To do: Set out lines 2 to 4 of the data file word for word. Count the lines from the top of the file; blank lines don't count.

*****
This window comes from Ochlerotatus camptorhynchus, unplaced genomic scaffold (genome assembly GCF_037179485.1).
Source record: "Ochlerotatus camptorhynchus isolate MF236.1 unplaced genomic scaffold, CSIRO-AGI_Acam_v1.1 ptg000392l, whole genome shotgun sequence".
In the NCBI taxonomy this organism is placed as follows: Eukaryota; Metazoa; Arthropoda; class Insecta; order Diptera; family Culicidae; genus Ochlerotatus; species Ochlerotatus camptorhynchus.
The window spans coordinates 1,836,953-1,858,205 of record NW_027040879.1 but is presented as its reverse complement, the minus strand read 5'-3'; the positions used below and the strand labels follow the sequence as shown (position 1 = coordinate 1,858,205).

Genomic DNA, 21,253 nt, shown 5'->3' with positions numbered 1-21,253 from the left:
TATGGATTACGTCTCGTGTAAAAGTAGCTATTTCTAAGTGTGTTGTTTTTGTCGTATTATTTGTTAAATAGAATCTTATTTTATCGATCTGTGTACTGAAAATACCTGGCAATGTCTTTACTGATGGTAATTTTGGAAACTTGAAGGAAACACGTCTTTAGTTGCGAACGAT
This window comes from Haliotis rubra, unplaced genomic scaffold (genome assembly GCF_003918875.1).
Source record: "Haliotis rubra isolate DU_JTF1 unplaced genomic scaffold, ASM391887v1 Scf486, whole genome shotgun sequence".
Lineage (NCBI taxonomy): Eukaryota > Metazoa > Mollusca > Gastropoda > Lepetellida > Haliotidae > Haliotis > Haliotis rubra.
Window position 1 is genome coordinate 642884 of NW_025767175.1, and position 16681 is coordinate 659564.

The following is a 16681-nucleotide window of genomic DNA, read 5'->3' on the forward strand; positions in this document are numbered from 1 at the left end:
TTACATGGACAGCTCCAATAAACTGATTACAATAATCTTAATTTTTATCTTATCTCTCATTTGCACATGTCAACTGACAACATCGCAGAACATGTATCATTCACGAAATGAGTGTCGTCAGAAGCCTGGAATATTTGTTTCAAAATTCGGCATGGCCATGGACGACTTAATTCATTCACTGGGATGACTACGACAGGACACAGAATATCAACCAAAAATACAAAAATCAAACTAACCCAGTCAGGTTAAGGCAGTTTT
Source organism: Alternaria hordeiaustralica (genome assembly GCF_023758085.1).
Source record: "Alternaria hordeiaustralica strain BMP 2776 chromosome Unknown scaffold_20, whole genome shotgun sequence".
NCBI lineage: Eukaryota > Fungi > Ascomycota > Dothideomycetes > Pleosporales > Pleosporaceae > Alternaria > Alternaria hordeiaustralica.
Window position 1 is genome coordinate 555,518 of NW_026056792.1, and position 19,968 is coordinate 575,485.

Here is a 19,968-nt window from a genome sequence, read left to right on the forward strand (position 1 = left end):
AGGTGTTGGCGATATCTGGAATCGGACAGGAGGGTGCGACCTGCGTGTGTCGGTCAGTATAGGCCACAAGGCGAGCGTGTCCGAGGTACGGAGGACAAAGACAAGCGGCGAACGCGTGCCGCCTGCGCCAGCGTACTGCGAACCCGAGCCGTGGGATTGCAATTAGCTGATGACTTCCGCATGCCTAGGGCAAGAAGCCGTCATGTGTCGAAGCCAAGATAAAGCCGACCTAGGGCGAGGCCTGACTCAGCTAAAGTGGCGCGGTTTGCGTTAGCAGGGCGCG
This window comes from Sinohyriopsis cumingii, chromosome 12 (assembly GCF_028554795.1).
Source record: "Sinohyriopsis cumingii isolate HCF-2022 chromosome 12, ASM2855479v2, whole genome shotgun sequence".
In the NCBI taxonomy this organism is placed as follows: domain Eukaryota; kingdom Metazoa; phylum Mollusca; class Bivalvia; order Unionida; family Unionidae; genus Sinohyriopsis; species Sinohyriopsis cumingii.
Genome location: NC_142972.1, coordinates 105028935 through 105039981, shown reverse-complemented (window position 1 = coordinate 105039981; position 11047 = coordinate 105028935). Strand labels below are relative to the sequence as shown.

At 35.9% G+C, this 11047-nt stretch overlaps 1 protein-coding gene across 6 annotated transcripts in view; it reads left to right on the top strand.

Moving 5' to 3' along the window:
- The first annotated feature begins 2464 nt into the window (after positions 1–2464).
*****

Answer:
Source record: "Ochlerotatus camptorhynchus isolate MF236.1 unplaced genomic scaffold, CSIRO-AGI_Acam_v1.1 ptg000392l, whole genome shotgun sequence".
In the NCBI taxonomy this organism is placed as follows: Eukaryota; Metazoa; Arthropoda; class Insecta; order Diptera; family Culicidae; genus Ochlerotatus; species Ochlerotatus camptorhynchus.
The window spans coordinates 1,836,953-1,858,205 of record NW_027040879.1 but is presented as its reverse complement, the minus strand read 5'-3'; the positions used below and the strand labels follow the sequence as shown (position 1 = coordinate 1,858,205).